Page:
LinkedIn’s Question and Answer Service: Summary
Today, LinkedIn launched its version of a “Question and Answer” service, bringing a new level of interaction to its users that will help the social network mature and be a more powerful tool. The question and answer service presents many interesting opportunities:
- More Open/Informal Interaction: Rather than relying on email introduction (a too formal of a process), it allows members to introduce each other positively by answering each other’s questions.
- Encourages Participation and Community: Users who frequently answer questions are featured as experts (see below), installing a sense of pride and encouragement to continuing participating. I would expect a more user-based rating system to develop over time.
- Marketing/Business Channel Opportunity. Contests can be created between LinkedIn and a company looking for potential employees, think something like the games and puzzles Google uses to attract potential hires. Or how about a potential client asking potential agencies “What’s your approach to integrated SEO/PPC marketing?”; thus making the LinkedIn a place for informal RFIs.
Building and Leveraging Niche Social Networks
One of the many trends, many including myself are expecting to see in 2007 is the growth in niche social community websites, those that cater to a certain audience, crowd and profession. Tribe.net (alternative, political, burning-man lifestyles), Consumating.com (nerd, hipster, alternative lifestyle) and LinkedIn (professionals) are some of the examples of niche markets.
LinkedIn’s “Question and Answer” service is familiar to those who have seen Yahoo! Answers. But in actuality, focusing on Consumating.com’s “Question and Answer” feature maybe a better explanation of its function within a social network.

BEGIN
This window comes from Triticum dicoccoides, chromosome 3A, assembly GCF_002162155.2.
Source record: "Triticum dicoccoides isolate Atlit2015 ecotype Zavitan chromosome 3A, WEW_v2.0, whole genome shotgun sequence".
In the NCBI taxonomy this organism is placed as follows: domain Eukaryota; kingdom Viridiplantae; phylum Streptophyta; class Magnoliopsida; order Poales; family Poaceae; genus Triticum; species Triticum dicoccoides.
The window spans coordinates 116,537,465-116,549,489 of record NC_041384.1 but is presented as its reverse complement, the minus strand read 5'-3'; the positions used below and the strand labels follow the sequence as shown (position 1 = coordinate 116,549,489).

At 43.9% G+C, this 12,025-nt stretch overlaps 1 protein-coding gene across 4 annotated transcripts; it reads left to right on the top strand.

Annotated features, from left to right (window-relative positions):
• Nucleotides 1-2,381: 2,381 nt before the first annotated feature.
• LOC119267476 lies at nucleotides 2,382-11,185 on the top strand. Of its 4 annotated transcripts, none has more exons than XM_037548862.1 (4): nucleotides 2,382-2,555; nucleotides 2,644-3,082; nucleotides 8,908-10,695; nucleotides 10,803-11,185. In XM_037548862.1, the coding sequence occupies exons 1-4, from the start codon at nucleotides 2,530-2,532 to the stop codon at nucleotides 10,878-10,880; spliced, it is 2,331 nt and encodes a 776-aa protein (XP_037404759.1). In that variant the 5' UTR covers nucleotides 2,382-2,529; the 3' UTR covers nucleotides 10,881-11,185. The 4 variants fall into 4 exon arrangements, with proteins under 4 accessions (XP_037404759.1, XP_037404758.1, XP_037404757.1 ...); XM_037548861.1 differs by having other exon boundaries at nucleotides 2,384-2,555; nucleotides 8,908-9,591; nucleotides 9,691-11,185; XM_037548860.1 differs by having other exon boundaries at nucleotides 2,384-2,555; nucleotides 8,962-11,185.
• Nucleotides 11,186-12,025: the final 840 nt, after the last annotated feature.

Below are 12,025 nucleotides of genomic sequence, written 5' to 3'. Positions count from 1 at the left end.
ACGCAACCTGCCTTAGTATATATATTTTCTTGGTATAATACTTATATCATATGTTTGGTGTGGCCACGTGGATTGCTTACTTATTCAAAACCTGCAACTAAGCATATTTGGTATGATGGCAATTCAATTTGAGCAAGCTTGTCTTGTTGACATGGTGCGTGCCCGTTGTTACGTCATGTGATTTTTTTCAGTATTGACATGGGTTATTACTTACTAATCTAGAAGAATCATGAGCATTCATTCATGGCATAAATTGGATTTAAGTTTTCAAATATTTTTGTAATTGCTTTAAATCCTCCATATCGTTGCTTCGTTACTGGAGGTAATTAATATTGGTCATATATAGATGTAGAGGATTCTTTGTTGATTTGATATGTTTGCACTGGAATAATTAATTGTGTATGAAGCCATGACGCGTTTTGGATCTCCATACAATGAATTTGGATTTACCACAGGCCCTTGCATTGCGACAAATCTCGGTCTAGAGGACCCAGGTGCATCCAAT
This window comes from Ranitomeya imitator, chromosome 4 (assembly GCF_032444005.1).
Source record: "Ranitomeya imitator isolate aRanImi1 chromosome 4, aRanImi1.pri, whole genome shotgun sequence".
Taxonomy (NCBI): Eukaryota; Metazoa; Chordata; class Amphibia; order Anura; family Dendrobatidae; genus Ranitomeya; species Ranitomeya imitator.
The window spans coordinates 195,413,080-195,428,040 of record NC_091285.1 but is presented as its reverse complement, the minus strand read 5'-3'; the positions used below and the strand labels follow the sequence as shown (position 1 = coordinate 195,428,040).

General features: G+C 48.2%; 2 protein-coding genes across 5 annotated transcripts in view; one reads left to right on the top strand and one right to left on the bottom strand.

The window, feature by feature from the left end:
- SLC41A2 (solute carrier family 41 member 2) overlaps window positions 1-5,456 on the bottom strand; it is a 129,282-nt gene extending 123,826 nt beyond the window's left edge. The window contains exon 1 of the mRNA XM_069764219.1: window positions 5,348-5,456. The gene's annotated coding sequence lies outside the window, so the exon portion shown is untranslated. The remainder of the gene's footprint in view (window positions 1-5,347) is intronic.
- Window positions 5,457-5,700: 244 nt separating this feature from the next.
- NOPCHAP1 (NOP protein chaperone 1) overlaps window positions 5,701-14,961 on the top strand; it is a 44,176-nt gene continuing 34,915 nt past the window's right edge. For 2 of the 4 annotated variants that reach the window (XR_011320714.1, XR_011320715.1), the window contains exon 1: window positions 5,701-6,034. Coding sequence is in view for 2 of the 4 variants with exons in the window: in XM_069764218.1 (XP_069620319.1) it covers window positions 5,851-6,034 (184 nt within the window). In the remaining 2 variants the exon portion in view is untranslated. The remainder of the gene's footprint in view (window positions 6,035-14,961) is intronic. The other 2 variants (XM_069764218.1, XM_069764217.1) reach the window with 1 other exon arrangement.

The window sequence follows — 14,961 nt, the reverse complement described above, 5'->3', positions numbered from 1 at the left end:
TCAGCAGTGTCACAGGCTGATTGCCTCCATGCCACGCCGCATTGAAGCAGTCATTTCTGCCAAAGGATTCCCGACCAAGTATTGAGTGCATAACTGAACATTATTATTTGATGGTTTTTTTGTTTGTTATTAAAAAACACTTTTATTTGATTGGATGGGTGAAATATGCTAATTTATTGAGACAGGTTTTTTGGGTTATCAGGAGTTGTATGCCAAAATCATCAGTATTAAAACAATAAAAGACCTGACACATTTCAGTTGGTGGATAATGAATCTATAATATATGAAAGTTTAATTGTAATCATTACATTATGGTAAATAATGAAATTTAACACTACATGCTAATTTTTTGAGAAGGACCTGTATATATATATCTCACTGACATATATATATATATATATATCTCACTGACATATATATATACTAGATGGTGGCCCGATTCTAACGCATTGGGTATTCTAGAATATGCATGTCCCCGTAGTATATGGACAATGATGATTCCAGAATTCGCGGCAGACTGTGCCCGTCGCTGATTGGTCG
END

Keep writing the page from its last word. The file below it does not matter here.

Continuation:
Questions and Answers on Consumating
Consumating (www.consumating.com) builds a sense of community through encouraging interactive behavior that appeals to its generally hip and sometimes nerdy audience. There are weekly questions, some tongue-in-cheek like “So we met on the internet…What crazy tale do you tell people about how we met in real life?“, and a weekly photo question that are voted by the community through the use of points.
There are also questions that can be asked by users themselves, independent of the weekly contest presented by Consumating.
Some key points:
Encourages Participation: Like Yahoo! Answers, the points are not redeemable for anything but a sense of pride for getting points, a system that is motivation enough for Yahoo! Answer and Consumating users to actively participate.
More Open Interaction: “Questions-and-Answers” contests also helps users learn more about each other in a way less intimidating (or creepy) than “Hey, I saw your profile, I think we have things in common, can we chat for coffee?”
Creates Marketing Opportunity: Essentially, these questions are built-in call-to-action or even a contest. Currently, the Cartoon Network has been promoting its Adult Swim programming block by sponsoring the question “Space Ghosts asks, What you gonna do when the ghost zaps you?” (a reference to one of their late night cartoon shows).
The banner acts as both passive branding (visual displayed on site) and active branding (encouraging people to respond to the banner as a contest).
I would expect more niche social networking sites turn to question-and-answers as a feature to help build a stronger sense of community and also expand marketing opportunities.